March 26, 2008
Bobbie Carroll, North Cleveland Park, Printed in the NW Current
Just to recap, Klingle Road runs under
Connecticut Avenue, connecting neighborhoods on both sides of
Rock Creek Park. A three-quarters-of-a-mile stretch of the
public road has been inoperable since 1991 due to DC Government
failures to prevent collapse of a small segment near the Porter
Street intersection and to repair the road after the collapse.
The land surrounding this public road was
given to the District of Columbia in 1885 and operated as a road
for 100 years. Under Klingle Road, there are electric,
gas, water and telephone lines that connect the east and west
sides of Rock Creek Park. Among the many reasons Klingle Road
should be repaired and reopened for vehicular traffic is the
basic fact that heavy trucks need to access the road to maintain
and repair these utilities.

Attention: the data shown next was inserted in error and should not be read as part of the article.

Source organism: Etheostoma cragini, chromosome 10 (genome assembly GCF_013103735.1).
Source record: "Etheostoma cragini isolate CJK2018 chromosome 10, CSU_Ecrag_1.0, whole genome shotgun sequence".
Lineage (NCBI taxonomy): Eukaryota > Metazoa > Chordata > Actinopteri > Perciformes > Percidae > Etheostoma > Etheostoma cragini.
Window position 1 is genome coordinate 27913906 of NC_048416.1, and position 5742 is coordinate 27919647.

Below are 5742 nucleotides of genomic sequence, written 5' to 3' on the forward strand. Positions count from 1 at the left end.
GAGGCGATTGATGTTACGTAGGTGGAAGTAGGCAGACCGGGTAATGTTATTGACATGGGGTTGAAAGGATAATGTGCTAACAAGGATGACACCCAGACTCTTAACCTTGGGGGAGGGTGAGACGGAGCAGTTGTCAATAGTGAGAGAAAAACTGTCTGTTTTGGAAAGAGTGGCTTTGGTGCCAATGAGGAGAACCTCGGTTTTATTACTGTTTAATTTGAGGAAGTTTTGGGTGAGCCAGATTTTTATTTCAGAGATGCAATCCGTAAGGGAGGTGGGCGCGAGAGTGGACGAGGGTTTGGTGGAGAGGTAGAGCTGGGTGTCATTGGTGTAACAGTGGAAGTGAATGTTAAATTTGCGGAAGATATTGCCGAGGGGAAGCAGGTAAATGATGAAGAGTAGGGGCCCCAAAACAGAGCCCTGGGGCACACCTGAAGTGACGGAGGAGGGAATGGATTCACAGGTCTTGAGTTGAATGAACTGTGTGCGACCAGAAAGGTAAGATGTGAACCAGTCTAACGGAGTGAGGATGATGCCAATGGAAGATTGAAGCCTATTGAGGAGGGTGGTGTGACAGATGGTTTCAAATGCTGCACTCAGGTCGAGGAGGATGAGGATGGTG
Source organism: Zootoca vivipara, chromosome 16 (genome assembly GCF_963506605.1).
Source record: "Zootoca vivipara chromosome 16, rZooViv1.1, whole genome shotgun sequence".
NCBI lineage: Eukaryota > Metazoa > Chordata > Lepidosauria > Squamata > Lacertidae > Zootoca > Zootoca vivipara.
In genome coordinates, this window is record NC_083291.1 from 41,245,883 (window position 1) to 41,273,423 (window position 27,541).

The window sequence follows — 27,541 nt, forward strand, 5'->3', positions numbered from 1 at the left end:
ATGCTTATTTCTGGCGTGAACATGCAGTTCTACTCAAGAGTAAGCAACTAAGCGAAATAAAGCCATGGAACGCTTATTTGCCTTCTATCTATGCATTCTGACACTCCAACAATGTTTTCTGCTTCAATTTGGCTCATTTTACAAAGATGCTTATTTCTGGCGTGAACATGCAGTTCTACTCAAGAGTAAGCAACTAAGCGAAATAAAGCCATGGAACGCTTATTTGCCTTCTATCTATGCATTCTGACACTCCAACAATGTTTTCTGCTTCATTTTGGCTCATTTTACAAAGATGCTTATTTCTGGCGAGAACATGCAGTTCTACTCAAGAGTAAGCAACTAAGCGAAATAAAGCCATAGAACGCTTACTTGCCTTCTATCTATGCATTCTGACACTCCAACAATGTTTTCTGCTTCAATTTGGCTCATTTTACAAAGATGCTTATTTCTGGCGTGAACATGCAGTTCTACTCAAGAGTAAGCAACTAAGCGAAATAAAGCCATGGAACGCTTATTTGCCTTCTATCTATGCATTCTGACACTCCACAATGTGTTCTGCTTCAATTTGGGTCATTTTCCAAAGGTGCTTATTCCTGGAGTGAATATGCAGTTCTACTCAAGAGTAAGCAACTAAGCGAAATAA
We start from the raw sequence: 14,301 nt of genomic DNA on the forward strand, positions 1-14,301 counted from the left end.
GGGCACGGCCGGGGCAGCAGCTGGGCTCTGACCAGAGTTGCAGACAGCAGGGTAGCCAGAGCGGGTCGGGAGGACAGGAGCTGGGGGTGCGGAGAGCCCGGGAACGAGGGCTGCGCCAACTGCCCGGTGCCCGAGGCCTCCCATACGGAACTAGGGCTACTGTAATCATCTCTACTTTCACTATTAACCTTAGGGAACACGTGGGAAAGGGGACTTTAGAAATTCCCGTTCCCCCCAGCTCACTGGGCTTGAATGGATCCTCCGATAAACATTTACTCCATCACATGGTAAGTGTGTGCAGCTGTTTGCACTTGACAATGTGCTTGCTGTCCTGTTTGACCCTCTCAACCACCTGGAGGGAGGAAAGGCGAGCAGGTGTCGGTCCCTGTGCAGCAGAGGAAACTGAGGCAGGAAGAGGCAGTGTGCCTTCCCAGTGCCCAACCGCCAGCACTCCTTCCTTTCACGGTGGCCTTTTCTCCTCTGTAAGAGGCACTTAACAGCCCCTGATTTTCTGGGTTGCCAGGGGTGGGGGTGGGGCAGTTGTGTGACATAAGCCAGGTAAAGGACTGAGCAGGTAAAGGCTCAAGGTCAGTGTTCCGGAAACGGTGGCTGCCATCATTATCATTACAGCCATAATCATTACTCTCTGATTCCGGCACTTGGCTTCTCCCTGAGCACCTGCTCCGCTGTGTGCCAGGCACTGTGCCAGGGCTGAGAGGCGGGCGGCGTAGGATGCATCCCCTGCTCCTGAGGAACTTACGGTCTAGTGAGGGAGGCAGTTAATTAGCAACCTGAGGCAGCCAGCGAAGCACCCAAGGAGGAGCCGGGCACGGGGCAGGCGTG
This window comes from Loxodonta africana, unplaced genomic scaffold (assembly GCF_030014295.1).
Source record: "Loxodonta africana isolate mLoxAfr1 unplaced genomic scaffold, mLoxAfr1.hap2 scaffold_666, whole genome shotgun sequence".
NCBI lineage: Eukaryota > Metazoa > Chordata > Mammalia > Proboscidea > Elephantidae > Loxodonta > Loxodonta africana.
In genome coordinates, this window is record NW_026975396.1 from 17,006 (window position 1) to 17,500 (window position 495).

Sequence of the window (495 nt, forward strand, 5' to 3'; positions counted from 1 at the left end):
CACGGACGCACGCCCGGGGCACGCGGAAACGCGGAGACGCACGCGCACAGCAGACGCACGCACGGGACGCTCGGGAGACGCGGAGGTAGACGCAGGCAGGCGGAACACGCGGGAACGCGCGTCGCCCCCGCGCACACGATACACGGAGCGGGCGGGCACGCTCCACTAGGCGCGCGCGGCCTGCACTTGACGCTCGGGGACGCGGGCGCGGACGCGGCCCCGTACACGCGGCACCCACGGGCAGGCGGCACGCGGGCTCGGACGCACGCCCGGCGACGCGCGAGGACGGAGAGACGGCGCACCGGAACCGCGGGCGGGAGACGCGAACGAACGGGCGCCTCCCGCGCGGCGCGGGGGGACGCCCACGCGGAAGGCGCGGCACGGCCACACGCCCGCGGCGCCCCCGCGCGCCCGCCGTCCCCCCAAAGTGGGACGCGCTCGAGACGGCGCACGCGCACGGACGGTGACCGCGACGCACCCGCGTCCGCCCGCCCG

The DC Council legislated the repair and
reopening of Klingle Road for vehicular traffic in the Budget
Support Act of 2004. This important legislation reverses
years of DC government failure to perform a fundamental
responsibility of repairing crucial infrastructure.
Regrettably, the Federal Highway
Administration is undermining the council's mandate and DC home
rule with abusive administration of the environmental impact
statement process, now in its 48 month.
At last, Ward 1 Council member Jim Graham and
Mayor Adrian Fenty are including $2 million in the DC budget to
move the project forward. The funds will be used to
finally clean up the road and prepare a water remediation plan
that is necessary before the road can be constructed. This
initiative by Council member Graham and Mayor Fenty is a highly
needed response to the Federal Highway Administration's
DC funds should be used to rebuild the road.
Save the federal highway funds for another project.
Copyright The NW Current